[Marxism] "The Pathologies of Capitalism"
Kevin Lindemann and Cathy Campo
kklcac at earthlink.net
Wed Nov 11 09:01:32 MST 2015
November 10, 2015
Tuesday, November 10, 2015
The Pathologies of Capitalism
By Zoltan Zigedy
Capitalism owes its resilience to its ability to devise novel tactics to deflect, distort, and deflate mass resistance. Even with the casualties of global capitalism mounting, capitalism’s fixers have channeled public dissatisfaction and disappointment into private diminished self-worth and self-destructiveness.
London Review of Books reviewer, Katrina Forrester, aptly captures this insidious ploy: when faced with oppression and exploitation “Don’t join a union, pop a pill.” In her perceptive review of William Davies’ The Happiness Industry: How the Government and Big Business Sold Us Wellbeing (22 October 2015) she exposes the wide spread practice of defining rebellious behavior or negative attitudes as psychological disorders. “...if you’re not happy, wish things were different, or find it hard to adapt to the conditions of modern life, you may be diagnosed as suffering from a mental illness.”
More and more often, academics and therapists have accepted the notion that depression or dysfunctional behavior is a mark of mental problems regardless of the causes of the behavior or attitude. They “…think of unhappiness as a pathology, a psychological or mental state amenable to behavioral and medical intervention. This is the logic that underpins the growth of the ‘happiness industry.’” Thus, for example, when an Iraqi mother loses two sons fighting a foreign occupier, when her personal security is constantly threatened, and living conditions continue to deteriorate, her unhappiness is pathological. It is not the horrid conditions of her life (conditions which could have been avoided or can be altered), but her “negative” feelings that must be changed.
As Forrester points out, “Many people are unhappy for good reasons, which the new therapeutic practices of the happiness industry largely ignore.”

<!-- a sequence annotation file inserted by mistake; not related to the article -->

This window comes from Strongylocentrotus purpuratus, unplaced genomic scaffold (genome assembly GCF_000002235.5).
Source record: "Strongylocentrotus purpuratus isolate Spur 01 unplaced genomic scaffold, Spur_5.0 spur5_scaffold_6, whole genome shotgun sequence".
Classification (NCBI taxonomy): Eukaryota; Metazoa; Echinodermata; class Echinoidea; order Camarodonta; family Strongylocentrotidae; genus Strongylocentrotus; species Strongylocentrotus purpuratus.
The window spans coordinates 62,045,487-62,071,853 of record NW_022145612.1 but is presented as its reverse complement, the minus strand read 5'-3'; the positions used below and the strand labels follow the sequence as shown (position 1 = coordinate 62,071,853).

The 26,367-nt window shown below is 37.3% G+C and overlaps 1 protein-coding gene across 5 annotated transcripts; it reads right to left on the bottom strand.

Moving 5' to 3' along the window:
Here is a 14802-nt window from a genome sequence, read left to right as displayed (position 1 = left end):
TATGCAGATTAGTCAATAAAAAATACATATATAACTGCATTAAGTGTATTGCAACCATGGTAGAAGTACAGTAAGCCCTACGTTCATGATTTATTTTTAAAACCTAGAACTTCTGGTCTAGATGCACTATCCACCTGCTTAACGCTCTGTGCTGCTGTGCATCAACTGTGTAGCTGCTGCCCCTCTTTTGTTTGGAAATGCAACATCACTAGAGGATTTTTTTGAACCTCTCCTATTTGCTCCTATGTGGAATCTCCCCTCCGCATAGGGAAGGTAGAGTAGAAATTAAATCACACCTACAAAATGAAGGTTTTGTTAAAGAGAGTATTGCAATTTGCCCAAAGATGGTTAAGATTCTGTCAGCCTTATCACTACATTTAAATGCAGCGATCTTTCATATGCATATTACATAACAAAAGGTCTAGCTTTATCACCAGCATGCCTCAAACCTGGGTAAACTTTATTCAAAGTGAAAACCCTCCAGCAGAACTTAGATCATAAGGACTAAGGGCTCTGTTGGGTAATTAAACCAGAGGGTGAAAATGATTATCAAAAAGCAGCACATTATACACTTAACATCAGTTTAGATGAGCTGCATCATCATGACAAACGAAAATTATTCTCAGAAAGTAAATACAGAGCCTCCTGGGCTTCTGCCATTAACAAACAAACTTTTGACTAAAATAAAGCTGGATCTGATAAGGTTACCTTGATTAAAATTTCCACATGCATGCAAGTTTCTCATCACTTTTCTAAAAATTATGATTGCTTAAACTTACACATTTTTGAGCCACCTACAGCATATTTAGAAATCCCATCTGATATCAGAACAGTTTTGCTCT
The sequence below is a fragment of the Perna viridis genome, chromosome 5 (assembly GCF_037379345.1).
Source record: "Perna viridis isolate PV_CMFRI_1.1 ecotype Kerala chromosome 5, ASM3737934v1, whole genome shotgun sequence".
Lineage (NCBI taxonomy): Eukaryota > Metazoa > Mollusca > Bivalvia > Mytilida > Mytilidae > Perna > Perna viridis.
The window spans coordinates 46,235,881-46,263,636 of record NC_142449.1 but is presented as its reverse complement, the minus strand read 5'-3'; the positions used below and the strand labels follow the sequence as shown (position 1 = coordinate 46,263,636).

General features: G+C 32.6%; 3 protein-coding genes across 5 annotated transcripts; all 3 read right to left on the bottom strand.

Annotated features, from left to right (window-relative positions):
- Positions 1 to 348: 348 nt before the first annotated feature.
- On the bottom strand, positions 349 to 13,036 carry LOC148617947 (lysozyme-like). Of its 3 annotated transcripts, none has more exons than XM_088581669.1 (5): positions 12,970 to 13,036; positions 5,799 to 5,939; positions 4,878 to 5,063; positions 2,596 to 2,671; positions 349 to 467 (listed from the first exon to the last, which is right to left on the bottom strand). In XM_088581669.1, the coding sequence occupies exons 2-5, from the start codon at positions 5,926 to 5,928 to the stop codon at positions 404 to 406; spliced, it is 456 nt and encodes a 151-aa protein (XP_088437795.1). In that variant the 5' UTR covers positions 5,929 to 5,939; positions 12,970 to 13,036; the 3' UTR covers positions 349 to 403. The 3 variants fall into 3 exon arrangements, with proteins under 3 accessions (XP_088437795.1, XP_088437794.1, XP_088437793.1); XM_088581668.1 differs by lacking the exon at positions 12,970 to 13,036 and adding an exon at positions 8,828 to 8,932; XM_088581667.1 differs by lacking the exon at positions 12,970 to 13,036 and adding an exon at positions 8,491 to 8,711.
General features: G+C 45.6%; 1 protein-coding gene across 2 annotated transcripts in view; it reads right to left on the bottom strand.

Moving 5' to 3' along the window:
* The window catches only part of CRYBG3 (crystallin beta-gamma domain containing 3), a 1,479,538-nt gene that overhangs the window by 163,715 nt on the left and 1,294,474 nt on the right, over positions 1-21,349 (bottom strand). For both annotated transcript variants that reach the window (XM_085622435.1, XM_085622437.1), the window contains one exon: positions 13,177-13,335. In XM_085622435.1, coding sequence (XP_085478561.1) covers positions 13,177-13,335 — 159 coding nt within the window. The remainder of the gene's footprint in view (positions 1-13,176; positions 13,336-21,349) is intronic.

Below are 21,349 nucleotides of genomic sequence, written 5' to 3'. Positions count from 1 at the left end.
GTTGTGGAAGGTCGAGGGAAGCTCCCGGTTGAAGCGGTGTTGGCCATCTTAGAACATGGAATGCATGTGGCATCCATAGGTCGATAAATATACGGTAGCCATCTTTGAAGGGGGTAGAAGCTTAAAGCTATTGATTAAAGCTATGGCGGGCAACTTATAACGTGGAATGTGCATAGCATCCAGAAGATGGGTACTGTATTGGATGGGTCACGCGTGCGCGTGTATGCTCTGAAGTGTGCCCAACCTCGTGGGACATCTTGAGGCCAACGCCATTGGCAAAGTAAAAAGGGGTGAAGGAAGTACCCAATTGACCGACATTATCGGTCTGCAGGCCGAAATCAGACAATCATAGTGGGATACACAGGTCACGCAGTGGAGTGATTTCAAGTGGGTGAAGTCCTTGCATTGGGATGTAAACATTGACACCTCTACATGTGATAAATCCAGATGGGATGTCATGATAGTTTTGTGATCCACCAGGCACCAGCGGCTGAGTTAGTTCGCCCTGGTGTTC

She goes on:
Where once the solution to unhappiness at work was social reform and collective action, now it’s individual uplift and “resilience”; when we want to resist, we don’t join a union but call in sick. If you lose your job and feel demoralized at the prospect of looking for a new one, that too might be a diagnosable condition.
Forrester reports that in the UK some have taken to rebranding unemployment as a psychological disorder with claimants’ “attitude to work” used as a determinant of benefit worthiness.
While appreciative of the book under review, Forrester faults the author for his weak answer to the happiness industry. Rather than recognizing that happiness-obsession serves capitalism by trivializing capital’s destructive nature, William Davies sees it as somehow a threat to democracy. By touting “democratizing” the work place, Davies joins all social democrats in assiduously avoiding placing capitalism’s pathologies at capitalism’s doorsteps. And Forrester sees this flaw clearly: “Happiness and depression are tied up with capital in ways far more concrete than Davies allows.”
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